Great tits are the largest of the tit family; and probably the cleverest. They are ground feeders; while their relatives the blue tits are swinging acrobatically from hanging feeders, the great tit hovers beneath to quickly hoover up all of the spillages with very little effort.

Although great tits prefer an insect diet in the spring the rest of the year they are happy eating seeds and nuts. Omnivorous birds such as this are usually sedentary. Do great tits migrate or remain near their territory and battle to survive cold winters?

Insectivorous birds are usually migratory. Their natural food sources tend to become scarce in winter, affected by the temperature drop.

Great tits are mostly non-migratory. They don’t need to seek food in warmer climates as they have adapted to visiting bird tables and feeding stations where humans provide enough variety and nutrition to keep them healthy, even during frosts and snow.

Are ALL great tits non-migratory?

Scandinavian and Canadian great tits need to find a warmer climate if a harsher winter than usual should fall. If they were to remain at home, they would either freeze or starve to death.

The easiest thing to do is to fly into the UK; they know the temperatures are survivable and food is plentiful.

This activity is known as an irruption – a mass influx of birds that wouldn’t normally visit the UK.

It doesn’t happen every year, sometimes only once in ten years. It also coincides with periods when the population of the great tit has expanded, exceeding the amount of available food.

Why British great tits don’t need to migrate

There are 2.5-million great tit territories across the UK, and they are sedentary – resident all year-round.

The main reason that their population is healthy is due to their chosen diet;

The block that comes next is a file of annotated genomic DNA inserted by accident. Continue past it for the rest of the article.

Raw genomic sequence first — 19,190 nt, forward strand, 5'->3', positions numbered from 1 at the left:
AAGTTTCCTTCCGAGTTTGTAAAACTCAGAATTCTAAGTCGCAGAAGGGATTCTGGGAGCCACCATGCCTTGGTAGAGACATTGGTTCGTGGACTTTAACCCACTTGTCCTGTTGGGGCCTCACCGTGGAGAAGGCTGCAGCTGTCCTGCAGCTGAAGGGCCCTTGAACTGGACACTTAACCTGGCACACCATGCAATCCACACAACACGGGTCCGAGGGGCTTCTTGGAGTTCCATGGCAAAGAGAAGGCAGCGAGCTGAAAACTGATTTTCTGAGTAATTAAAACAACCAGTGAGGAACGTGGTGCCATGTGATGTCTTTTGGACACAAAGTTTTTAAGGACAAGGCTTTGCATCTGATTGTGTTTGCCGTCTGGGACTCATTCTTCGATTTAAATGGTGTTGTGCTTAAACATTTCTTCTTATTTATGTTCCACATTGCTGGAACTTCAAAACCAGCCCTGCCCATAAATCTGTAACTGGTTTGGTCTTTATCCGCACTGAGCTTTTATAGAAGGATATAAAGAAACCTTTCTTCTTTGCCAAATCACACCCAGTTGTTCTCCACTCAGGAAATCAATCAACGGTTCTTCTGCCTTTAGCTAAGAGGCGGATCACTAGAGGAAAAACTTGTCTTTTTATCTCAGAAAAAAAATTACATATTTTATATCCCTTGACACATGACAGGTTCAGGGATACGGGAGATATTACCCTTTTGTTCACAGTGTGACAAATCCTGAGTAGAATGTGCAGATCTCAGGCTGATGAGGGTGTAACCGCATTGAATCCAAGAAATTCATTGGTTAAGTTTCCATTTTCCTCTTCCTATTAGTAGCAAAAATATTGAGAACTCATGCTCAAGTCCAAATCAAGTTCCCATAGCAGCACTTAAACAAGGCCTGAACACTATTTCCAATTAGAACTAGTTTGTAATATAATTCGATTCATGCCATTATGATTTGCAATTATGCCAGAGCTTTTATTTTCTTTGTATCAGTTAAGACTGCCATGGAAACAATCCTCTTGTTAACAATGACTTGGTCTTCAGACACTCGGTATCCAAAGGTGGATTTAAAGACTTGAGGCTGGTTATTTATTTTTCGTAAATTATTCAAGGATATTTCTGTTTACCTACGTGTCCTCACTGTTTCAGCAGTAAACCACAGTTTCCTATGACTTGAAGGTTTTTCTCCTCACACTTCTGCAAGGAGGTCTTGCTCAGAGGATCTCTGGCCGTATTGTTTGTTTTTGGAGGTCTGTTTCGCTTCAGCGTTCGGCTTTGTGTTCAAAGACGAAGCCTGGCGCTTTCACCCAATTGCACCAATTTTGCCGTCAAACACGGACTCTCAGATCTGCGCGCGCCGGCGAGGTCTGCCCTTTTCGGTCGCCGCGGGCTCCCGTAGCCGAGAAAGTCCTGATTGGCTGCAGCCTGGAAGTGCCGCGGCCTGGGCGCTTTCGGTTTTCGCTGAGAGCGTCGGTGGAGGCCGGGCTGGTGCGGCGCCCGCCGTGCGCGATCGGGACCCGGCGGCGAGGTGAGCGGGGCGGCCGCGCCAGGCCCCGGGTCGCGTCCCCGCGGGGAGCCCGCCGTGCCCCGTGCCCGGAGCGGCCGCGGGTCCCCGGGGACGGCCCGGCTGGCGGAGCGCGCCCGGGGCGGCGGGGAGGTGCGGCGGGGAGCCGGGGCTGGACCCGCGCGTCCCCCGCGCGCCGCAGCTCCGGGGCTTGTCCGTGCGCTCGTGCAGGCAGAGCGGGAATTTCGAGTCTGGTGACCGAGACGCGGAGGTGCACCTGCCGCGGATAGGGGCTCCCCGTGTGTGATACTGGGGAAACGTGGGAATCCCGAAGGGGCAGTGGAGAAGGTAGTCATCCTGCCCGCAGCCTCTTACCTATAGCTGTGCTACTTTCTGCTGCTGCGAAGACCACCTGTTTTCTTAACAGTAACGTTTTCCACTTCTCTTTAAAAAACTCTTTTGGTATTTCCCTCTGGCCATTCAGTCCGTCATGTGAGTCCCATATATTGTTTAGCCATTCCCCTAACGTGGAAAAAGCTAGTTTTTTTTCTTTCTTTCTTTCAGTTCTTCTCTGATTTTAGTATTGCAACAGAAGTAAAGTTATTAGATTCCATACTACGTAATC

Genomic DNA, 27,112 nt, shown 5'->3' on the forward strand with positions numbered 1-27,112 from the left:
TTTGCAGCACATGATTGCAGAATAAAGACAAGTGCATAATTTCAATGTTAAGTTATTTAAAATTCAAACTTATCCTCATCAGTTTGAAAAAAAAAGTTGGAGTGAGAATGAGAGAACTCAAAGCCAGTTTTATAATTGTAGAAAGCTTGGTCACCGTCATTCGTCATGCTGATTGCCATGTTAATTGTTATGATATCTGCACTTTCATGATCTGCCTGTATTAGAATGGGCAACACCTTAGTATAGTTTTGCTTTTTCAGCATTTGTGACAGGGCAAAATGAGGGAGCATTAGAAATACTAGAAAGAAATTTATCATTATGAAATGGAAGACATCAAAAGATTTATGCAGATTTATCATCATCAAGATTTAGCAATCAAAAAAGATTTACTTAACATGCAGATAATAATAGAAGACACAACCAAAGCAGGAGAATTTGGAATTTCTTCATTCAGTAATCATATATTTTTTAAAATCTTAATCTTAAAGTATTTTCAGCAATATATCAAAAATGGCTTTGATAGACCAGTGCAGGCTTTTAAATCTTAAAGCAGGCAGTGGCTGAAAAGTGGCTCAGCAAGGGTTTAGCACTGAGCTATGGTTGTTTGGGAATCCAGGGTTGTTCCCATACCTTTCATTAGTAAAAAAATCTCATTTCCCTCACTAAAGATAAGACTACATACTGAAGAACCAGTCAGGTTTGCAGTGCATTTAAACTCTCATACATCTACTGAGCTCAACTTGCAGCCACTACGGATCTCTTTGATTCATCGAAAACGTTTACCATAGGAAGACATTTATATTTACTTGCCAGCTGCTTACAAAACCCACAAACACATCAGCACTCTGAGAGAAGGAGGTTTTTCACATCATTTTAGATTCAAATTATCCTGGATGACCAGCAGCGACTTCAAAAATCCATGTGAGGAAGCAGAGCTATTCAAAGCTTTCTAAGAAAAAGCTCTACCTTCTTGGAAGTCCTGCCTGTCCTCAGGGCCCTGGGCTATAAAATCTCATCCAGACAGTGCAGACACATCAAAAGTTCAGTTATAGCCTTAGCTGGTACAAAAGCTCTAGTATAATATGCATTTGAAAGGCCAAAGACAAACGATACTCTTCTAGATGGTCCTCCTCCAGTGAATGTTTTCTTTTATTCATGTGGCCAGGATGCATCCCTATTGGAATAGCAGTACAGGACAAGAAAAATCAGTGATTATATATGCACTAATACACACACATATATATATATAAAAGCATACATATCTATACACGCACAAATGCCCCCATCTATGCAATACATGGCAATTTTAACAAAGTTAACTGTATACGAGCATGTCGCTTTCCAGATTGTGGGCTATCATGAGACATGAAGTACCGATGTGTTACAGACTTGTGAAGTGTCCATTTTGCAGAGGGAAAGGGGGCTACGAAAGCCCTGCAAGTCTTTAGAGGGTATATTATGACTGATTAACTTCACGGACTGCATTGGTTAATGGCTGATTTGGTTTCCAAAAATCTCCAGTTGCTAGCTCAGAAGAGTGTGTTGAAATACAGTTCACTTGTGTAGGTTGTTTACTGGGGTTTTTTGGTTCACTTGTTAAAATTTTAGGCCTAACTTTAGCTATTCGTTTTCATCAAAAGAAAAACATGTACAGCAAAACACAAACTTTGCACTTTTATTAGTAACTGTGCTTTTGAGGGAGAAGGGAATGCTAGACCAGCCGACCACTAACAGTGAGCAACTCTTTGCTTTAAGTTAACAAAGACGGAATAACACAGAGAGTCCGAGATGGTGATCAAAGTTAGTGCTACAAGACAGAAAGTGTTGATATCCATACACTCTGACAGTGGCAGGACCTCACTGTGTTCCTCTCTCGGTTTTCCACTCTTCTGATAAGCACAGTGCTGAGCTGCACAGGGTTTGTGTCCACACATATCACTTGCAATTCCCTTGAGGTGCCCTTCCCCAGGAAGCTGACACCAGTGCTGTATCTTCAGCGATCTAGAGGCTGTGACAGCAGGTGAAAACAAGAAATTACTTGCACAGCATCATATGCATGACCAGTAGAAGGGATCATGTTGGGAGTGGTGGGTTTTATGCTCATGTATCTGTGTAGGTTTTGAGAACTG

• Spring  –  spiders, flies, insects from leaves (foliage gleaning)
  • Autumn and summer  –  seeds and nuts from deciduous trees and shrubs
  • Winter – a mixture of the above, supplemented by seeds, whole peanuts, and sunflower hearts from bird tables.

When one source of food decreases, the great tit moves on to a different food group. They cleverly ensure there is something available during every season, particularly the breeding season when there are young to feed.

During winter it is believed that great tits eat up to 44% of their body weight in sunflower hearts! They are oil-rich and have high calorific value to maintain healthy beaks and coats. Most importantly, fatty foods provide enough energy to keep great tits warm through harsh winter nights.

Final thoughts

Great tits inhabit parks and woodland, but they also happily reside alongside humans.

They rarely move far from their local area; they defend their territory. The birds choose to rely on garden food supplies instead of struggling to find natural food, especially when seasonal changes make their supply erratic.

Great tits don’t migrate from the UK – they don’t need to; the

temperate climate and abundance of people happy to feed the birds make this an inviting and safe place to spend the winter.